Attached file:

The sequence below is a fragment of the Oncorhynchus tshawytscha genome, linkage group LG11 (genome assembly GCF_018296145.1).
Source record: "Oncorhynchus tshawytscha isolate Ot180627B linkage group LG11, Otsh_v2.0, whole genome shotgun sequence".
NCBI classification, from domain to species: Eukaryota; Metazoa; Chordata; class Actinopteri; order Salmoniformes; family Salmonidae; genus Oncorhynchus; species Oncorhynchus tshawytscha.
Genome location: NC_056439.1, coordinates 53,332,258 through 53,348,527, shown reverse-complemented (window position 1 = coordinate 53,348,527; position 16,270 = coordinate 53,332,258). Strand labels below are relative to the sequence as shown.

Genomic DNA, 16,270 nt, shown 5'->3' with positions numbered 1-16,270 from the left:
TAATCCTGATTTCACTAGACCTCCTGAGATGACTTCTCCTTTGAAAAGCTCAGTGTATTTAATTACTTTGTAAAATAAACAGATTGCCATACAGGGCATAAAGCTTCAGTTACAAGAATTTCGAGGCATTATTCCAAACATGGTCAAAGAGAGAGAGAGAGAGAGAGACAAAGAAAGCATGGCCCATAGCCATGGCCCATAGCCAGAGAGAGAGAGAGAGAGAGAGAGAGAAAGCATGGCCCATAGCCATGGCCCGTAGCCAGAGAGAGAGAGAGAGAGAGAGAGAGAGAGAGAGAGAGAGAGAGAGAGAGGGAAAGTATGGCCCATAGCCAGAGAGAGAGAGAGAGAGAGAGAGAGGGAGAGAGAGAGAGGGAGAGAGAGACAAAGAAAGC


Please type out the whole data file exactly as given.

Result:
The sequence below is a fragment of the Oncorhynchus tshawytscha genome, linkage group LG11 (genome assembly GCF_018296145.1).
Source record: "Oncorhynchus tshawytscha isolate Ot180627B linkage group LG11, Otsh_v2.0, whole genome shotgun sequence".
NCBI classification, from domain to species: Eukaryota; Metazoa; Chordata; class Actinopteri; order Salmoniformes; family Salmonidae; genus Oncorhynchus; species Oncorhynchus tshawytscha.
Genome location: NC_056439.1, coordinates 53,332,258 through 53,348,527, shown reverse-complemented (window position 1 = coordinate 53,348,527; position 16,270 = coordinate 53,332,258). Strand labels below are relative to the sequence as shown.

Genomic DNA, 16,270 nt, shown 5'->3' with positions numbered 1-16,270 from the left:
TAATCCTGATTTCACTAGACCTCCTGAGATGACTTCTCCTTTGAAAAGCTCAGTGTATTTAATTACTTTGTAAAATAAACAGATTGCCATACAGGGCATAAAGCTTCAGTTACAAGAATTTCGAGGCATTATTCCAAACATGGTCAAAGAGAGAGAGAGAGAGAGAGACAAAGAAAGCATGGCCCATAGCCATGGCCCATAGCCAGAGAGAGAGAGAGAGAGAGAGAGAGAAAGCATGGCCCATAGCCATGGCCCGTAGCCAGAGAGAGAGAGAGAGAGAGAGAGAGAGAGAGAGAGAGAGAGAGAGAGAGGGAAAGTATGGCCCATAGCCAGAGAGAGAGAGAGAGAGAGAGAGAGGGAGAGAGAGAGAGGGAGAGAGAGACAAAGAAAGC